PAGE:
Endometriosis is a common medical condition that primarily affects women of reproductive age (25-40). It occurs when cells that are normally found within the uterus begin to appear in other parts of the body as well. Places such as the ovaries, fallopian tubes or the peritoneum (a thin tissue that lines the abdominal organs).
Endometriosis will affect each woman differently. While some will experience no symptoms at all others may notice heavy periods, cramps, back pain or painful intercourse. In these cases, endometriosis can severely reduce quality of life and stop normal day to day activities.
For this reason, finding effective ways to manage endometriosis is important. Listed below are a number of management techniques to consider.
At present, there is no known cure for endometriosis. However, the symptoms of endometriosis can be managed using a number of options. It may involve a combination of one or more of the following:
- Pain medications
- Contraceptive pills
- Hormone therapy
The primary treatment of endometriosis is a surgical procedure known as excision of endometriosis. In this operation, the doctor will remove all visible endometriotic tissue within the pelvis. Once removed, symptoms should improve.
- Pelvic floor physical therapy
- Lifestyle changes
On their own, dietary changes will not cure endometriosis. However, some studies have shown that they can have a beneficial impact on symptoms.
The role of diet in endometriosis has gained more attention in recent years since it has been observed that diet, endometriosis and inflammation may be linked. This was discussed in a 2018 study published in the Journal of Endometriosis and Pelvic Pain Disorder. For that reason, it has been suggested that an anti-inflammatory diet may be one way to help combat the symptoms of endometriosis.
The items below follow the guidelines of an anti-inflammatory diet and may help reduce your symptoms.
Eat and drink more of the following:
- Omega-3 fatty acids: cold water fish (salmon, sardines, herring, mackerel) and fish oils, ground flax seeds or flax leafy green vegetables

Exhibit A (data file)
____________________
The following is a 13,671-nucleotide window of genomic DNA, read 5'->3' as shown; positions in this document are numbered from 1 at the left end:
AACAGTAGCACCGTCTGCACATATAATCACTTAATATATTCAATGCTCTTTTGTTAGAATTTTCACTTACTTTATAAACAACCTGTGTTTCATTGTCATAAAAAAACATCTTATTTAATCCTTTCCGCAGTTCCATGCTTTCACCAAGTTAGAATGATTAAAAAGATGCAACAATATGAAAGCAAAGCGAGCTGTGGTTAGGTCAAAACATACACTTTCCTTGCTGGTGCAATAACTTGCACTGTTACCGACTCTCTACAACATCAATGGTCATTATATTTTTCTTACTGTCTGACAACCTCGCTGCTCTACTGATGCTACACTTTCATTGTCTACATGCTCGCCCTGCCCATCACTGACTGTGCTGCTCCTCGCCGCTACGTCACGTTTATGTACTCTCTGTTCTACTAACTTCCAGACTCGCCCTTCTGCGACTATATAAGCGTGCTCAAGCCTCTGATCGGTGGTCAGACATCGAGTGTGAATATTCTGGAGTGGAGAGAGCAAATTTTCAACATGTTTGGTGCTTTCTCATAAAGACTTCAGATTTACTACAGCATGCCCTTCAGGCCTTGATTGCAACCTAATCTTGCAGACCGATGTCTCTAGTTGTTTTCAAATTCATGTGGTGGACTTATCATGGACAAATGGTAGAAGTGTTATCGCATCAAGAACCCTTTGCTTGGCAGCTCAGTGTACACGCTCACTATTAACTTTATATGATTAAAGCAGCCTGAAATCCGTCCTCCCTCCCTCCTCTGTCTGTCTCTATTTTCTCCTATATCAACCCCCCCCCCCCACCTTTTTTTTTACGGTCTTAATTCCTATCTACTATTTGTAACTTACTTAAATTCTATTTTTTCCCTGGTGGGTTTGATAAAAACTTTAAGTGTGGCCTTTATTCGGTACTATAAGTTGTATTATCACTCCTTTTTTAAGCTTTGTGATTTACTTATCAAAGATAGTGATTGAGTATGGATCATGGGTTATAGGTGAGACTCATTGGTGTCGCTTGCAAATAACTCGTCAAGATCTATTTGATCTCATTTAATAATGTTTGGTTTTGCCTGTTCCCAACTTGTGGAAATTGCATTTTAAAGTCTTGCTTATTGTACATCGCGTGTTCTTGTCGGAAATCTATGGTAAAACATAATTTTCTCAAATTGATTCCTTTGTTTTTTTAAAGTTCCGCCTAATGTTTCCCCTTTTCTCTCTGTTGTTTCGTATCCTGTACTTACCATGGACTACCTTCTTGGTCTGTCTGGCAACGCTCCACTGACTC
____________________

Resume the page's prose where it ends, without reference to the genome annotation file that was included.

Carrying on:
- Low-glycemic foods
- Low-glycemic fruits: berries, cherries, apples, pears
- Foods high in antioxidants: yellow, orange, and red vegetables, dark leafy greens (spinach, Romaine lettuce)
- Vegetable proteins: soybeans, beans, lentils, legumes, nuts, seeds
- Complex carbohydrates: whole grains, brown rice, bulgur wheat, sweet potatoes
- Beverages: water, tea (white, green, black, Oolong)
- Daily Magnesium Glycinate or Threonate
Eat and drink less of the following:
- Animal and dairy proteins (they contain arachidonic acid which increases inflammation)
- Meat, especially red meat
- Dairy (except high quality cheese and yogurt)
- Simple carbohydrates: gluten and wheat, white flour products, crackers, chips, pastries, other snack foods
- Saturated and trans fats: butter, cream, high-fat cheese
- Highly processed foods: foods with a long shelf life (chips, crackers)
- Beverages: Alcohol
While there are no clear recommendations for dietary changes in endometriosis, some of this preliminary evidence can be used to help guide some of your future dietary choices.
The management of endometriosis may require the use of multiple tools as opposed to using just one option. Your doctor can help you determine which approach will work best for your own personal health needs and circumstances.
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